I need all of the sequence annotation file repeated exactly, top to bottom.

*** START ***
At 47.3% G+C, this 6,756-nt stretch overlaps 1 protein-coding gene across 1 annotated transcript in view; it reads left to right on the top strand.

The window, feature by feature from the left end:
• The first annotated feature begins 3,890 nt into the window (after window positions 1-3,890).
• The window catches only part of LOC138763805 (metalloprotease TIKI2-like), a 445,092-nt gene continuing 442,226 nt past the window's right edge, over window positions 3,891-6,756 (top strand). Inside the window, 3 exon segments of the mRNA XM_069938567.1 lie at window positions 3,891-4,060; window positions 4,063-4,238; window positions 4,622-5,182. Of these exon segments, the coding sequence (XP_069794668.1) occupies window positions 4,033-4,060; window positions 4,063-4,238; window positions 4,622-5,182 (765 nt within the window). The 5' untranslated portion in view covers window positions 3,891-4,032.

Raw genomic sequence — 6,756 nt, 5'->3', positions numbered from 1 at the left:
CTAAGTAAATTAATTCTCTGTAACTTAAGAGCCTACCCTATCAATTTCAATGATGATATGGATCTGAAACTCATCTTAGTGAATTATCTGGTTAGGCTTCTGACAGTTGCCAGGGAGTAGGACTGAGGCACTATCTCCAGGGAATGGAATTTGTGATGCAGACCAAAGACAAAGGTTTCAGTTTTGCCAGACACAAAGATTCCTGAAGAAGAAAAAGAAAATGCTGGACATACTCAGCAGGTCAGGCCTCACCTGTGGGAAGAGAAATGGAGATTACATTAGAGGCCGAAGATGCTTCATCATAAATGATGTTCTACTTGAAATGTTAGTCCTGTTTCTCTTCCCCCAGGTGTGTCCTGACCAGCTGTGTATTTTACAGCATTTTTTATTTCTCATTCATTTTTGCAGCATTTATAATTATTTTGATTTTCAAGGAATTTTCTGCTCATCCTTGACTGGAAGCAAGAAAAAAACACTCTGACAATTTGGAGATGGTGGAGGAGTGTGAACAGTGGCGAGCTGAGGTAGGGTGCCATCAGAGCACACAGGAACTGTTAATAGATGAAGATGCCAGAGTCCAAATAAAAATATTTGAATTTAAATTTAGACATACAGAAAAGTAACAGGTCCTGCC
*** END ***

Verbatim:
At 47.3% G+C, this 6,756-nt stretch overlaps 1 protein-coding gene across 1 annotated transcript in view; it reads left to right on the top strand.

The window, feature by feature from the left end:
• The first annotated feature begins 3,890 nt into the window (after window positions 1-3,890).
• The window catches only part of LOC138763805 (metalloprotease TIKI2-like), a 445,092-nt gene continuing 442,226 nt past the window's right edge, over window positions 3,891-6,756 (top strand). Inside the window, 3 exon segments of the mRNA XM_069938567.1 lie at window positions 3,891-4,060; window positions 4,063-4,238; window positions 4,622-5,182. Of these exon segments, the coding sequence (XP_069794668.1) occupies window positions 4,033-4,060; window positions 4,063-4,238; window positions 4,622-5,182 (765 nt within the window). The 5' untranslated portion in view covers window positions 3,891-4,032.

Raw genomic sequence — 6,756 nt, 5'->3', positions numbered from 1 at the left:
CTAAGTAAATTAATTCTCTGTAACTTAAGAGCCTACCCTATCAATTTCAATGATGATATGGATCTGAAACTCATCTTAGTGAATTATCTGGTTAGGCTTCTGACAGTTGCCAGGGAGTAGGACTGAGGCACTATCTCCAGGGAATGGAATTTGTGATGCAGACCAAAGACAAAGGTTTCAGTTTTGCCAGACACAAAGATTCCTGAAGAAGAAAAAGAAAATGCTGGACATACTCAGCAGGTCAGGCCTCACCTGTGGGAAGAGAAATGGAGATTACATTAGAGGCCGAAGATGCTTCATCATAAATGATGTTCTACTTGAAATGTTAGTCCTGTTTCTCTTCCCCCAGGTGTGTCCTGACCAGCTGTGTATTTTACAGCATTTTTTATTTCTCATTCATTTTTGCAGCATTTATAATTATTTTGATTTTCAAGGAATTTTCTGCTCATCCTTGACTGGAAGCAAGAAAAAAACACTCTGACAATTTGGAGATGGTGGAGGAGTGTGAACAGTGGCGAGCTGAGGTAGGGTGCCATCAGAGCACACAGGAACTGTTAATAGATGAAGATGCCAGAGTCCAAATAAAAATATTTGAATTTAAATTTAGACATACAGAAAAGTAACAGGTCCTGCC